Transitioning from one distinct medium to another is often a challenge—one that many artists attempt. However, not all accomplish it with the seeming ease of Rachel Brumer. Working in varying combinations of textile, installation, sculpture, photography, and collage, Brumer diligently investigates a number of subjects. Foremost in her work is an almost pathological focus on remembering and honoring people, places, and moments through what she calls “kinesthetic nonverbal communication.” The use of fabric and textiles—conventional and unconventional—runs through most of her work. Brumer describes her material interest: “My tributes are not grandiose—not made of bronze or marble. I like using simple materials; and through time and energy and care, I try to make something beautiful that pays tribute to everyday people.”
Large Regional Still Life I (2011), fittingly noted as a “tribute” by Brumer, evokes all the tropes of the traditional still life, visual and symbolic. (But in this case, the image is printed onto fabric using an antiquated process called Van Dyke printing, originally developed in 1842.) The works in this series focus on concretizing the remembered—or misremembered—lives and personalities of individuals. Titling these portraits “still life” complicates the series meaningfully and in terms of art history, as they become part of a traditional narrative arc that is more concerned with the codification of objects than private lives.
Another work in the series, Memory’s Main Gate XI (2008), ascribes personal—yet collectively relatable—meanings to imagery the artist found during, and in response to, a 2008 family trip to Poland and Ukraine to visit the site of her family’s origin. The work is two image panels, again printed using the Van Dyke process, bound like a book, with a metal spine that holds the two parts together. Memory’s Main Gate XI strikes a heavy nostalgic tone like the Regional Still Life series and pays homage to the knowingly irretrievable memory of Brumer’s ancestors.
The artist has worked with quilts since the 1990s to remember friends lost to the AIDS epidemic and to cherish the memory of family members and friends who passed. Her installation Slumber, the Nights (2007) incorporates similar sentiments, but taking up a much different subject. The installation was set up in reference to a Kazakhstan orphanage that a friend visited to adopt two children. Brumer was interested in creating a room, with child-sized beds and quilts, that visually captured and communicated the optimistic—yet potentially tragic if unfulfilled—spirit of the children awaiting adoption. The work also marks a shift in which the quilt, originally a utilitarian object, returns to the horizontal plane from its place on the wall as a purely visual object.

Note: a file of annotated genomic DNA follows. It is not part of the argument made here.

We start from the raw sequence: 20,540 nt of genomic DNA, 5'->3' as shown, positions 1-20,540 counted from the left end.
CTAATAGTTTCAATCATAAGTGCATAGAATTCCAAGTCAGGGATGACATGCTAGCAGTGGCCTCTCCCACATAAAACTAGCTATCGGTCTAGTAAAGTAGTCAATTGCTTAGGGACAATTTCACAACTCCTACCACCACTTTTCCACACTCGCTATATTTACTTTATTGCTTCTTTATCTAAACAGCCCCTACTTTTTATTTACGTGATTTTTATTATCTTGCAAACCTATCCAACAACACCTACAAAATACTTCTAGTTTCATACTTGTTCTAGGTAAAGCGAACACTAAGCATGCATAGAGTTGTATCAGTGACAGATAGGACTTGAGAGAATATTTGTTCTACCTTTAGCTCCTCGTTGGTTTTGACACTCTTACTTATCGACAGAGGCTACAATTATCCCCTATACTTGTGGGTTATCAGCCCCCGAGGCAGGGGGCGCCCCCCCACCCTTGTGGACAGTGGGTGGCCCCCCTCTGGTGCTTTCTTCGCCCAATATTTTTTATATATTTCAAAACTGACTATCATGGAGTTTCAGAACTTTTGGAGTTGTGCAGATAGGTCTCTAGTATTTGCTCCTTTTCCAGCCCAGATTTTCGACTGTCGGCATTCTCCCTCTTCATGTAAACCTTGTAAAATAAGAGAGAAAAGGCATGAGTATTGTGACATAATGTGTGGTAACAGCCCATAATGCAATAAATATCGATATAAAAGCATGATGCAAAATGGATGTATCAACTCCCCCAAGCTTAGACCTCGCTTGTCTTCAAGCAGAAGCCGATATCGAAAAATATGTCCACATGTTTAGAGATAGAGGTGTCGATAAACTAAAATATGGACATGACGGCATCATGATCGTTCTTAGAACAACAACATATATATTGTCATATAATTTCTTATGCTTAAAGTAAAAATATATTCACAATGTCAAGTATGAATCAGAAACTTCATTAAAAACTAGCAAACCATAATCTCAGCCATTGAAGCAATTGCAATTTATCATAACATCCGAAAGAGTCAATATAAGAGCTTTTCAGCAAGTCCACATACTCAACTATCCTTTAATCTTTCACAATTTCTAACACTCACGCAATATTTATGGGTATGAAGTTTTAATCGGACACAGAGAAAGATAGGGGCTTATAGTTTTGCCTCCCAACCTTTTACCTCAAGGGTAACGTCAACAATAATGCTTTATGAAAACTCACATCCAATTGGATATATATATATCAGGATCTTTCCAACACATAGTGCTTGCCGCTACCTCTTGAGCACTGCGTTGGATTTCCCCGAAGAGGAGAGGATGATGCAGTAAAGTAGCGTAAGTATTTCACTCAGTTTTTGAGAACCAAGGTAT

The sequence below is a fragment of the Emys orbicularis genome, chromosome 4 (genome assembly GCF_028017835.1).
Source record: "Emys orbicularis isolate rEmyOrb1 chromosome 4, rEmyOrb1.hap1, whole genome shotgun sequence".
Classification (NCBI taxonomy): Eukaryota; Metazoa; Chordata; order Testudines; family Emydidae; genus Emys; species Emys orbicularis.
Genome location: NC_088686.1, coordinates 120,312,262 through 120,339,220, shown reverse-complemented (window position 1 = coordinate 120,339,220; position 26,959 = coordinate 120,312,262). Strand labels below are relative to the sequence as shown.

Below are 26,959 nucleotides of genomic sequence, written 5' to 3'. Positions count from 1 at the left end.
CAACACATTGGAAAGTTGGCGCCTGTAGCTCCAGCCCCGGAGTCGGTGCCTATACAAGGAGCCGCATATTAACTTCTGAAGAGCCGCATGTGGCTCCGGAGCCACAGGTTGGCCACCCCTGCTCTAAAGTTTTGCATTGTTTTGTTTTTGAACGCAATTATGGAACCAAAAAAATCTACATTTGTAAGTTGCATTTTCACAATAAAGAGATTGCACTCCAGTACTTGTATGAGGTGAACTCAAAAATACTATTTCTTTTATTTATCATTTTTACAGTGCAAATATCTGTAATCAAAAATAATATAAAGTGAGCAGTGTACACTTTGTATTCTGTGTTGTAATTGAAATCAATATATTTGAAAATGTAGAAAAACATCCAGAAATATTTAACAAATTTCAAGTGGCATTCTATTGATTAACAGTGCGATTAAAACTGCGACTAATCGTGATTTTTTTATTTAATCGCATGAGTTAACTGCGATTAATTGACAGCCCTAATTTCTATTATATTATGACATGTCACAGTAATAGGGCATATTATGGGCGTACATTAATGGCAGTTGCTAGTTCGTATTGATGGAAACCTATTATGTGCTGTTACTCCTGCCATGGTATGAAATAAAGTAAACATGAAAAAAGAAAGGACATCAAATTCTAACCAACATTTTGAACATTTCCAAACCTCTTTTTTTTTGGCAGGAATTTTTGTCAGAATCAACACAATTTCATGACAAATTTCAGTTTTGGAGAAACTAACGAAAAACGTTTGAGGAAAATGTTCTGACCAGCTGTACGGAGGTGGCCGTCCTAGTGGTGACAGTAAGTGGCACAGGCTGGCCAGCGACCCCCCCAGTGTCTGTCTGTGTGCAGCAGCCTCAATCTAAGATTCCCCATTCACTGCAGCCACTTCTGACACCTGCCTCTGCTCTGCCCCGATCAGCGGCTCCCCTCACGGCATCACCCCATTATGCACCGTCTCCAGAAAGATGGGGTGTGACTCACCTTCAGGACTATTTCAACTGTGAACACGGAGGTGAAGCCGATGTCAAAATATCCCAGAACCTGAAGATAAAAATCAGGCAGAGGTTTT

A few questions resonate with Brumer, throughout her career and life, seemingly never to be answered: How does one describe a family, a genocide, a loss or a life? What does it mean to leave the past behind yet always attempt to describe it? While these are universal questions, Brumer addresses them by making objects: quilts, installations, photographs, and sculptures. Delicate and intricate, personal and collective—Brumer’s work captures some fundamental aspects of what it is to be human.
Rachel Brumer is a visual artist living and working in Seattle, WA. She received her BFA from Mills College in Oakland, California. Her work has been exhibited in solo and group exhibitions throughout the United States, including in Seattle, WA; Cincinnati, OH; Portland, OR; Houston, TX; Chicago, IL; Washington, D.C.; and San Diego, CA. Brumer’s work is in a number of permanent collections, including the University of Washington; Seattle Art Museum; American Craft Museum, New York; Tacoma Art Museum, Tacoma, Washington; and the Brakensiek Collection of Contemporary Quilts, Los Angeles, CA.